Island Conservation was founded in 1994, and given international non-profit status in 1997. That organization was instrumental in clearing the invasive predators from the Hawaiian Islands so that the nene could return home safely.
The Honolulu Zoo Society continues to breed Hawaiian geese in captivity, as well as educating the public about them and more of Hawaii’s native wildlife.
At a time when negativity seems to dominate the news cycle, the Hawaiian goose recovery proves that when we do something benevolent, it can have a positive effect.
If enough people care about conservation– whether of an endangered species, an entire ecosystem, a historic site, or a traditional Polynesian culture– it often produces encouraging results.
ndigenous people get a chance to profit from tourism on their native land (such as in Kenya’s Maasai Mara conservancies). If we as a society keep working towards these positive goals, we can reach them.
For those of us interested in preserving the planet, these victories are both much-needed and hugely inspirational.
Every animal, forest, river, coral reef system, and indigenous culture plays a vital role within the ecosystem in which they are found. But regardless of their location, they each have things to teach us all, and they deserve our respect and protection.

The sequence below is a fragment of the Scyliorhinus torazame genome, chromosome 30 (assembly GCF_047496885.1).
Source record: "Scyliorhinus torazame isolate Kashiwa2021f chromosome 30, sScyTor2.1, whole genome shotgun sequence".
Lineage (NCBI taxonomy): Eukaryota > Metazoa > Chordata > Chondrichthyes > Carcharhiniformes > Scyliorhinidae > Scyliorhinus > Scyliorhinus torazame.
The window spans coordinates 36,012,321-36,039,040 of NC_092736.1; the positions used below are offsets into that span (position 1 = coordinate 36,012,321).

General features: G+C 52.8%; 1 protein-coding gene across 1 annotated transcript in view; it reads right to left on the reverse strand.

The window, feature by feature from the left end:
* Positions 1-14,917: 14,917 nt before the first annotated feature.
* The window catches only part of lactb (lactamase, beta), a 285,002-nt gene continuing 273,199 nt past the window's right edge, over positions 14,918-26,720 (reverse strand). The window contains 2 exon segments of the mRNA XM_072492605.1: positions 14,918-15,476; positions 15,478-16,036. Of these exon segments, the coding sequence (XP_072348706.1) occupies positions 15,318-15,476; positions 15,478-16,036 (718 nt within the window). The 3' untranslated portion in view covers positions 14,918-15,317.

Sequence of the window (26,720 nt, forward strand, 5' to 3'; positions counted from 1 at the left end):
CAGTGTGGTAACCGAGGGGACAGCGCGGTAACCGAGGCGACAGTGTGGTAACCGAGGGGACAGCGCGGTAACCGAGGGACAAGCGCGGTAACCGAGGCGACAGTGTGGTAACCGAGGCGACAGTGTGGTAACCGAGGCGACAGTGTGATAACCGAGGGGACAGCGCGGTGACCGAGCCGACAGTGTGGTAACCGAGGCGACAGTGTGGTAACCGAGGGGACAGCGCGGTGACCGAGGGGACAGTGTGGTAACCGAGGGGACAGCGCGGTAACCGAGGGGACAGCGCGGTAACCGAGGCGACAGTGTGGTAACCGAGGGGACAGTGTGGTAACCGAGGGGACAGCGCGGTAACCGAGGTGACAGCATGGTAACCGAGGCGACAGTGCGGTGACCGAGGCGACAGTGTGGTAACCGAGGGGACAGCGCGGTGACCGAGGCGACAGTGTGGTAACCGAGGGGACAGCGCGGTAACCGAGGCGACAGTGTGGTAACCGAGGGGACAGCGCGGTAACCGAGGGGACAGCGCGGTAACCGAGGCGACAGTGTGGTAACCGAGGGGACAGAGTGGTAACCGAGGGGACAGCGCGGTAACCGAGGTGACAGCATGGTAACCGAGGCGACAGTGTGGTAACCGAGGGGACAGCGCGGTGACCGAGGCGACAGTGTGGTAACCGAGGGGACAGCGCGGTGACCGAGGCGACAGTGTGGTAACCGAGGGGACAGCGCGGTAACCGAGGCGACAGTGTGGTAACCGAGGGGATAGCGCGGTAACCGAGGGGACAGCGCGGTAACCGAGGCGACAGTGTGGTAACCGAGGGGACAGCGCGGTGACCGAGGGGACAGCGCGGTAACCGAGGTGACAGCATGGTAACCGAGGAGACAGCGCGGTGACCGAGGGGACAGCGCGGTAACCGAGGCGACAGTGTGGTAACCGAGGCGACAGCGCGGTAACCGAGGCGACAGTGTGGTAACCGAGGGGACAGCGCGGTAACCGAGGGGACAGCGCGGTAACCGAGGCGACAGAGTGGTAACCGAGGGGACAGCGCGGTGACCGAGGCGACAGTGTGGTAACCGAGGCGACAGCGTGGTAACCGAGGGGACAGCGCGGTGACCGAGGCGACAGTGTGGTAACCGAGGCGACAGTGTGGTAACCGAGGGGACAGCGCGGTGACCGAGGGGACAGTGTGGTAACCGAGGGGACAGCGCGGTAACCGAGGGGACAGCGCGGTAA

Thanks to these 40 facts about the Hawaiian goose, we now know how special these birds are. We know that they’re unique among geese, but– like all geese– they lead lives devoted to their mates and their offspring.
Nenes manage to survive in some horribly inhospitable places (see: barren lava fields), yet they were sent to the brink of extinction due to human carelessness and greed. We can do better than that.
So, with that in mind, now is a great time for all of us to start getting behind these great conservation causes.
If we prioritize them, we may just find ourselves with a much more inspired and inspiring world.
People today can become a positive part of the planet’s future. Together, we can save the species. –Jonathon Engels, Featured Image by Jason Crotty courtesy Flickr via CC 2.0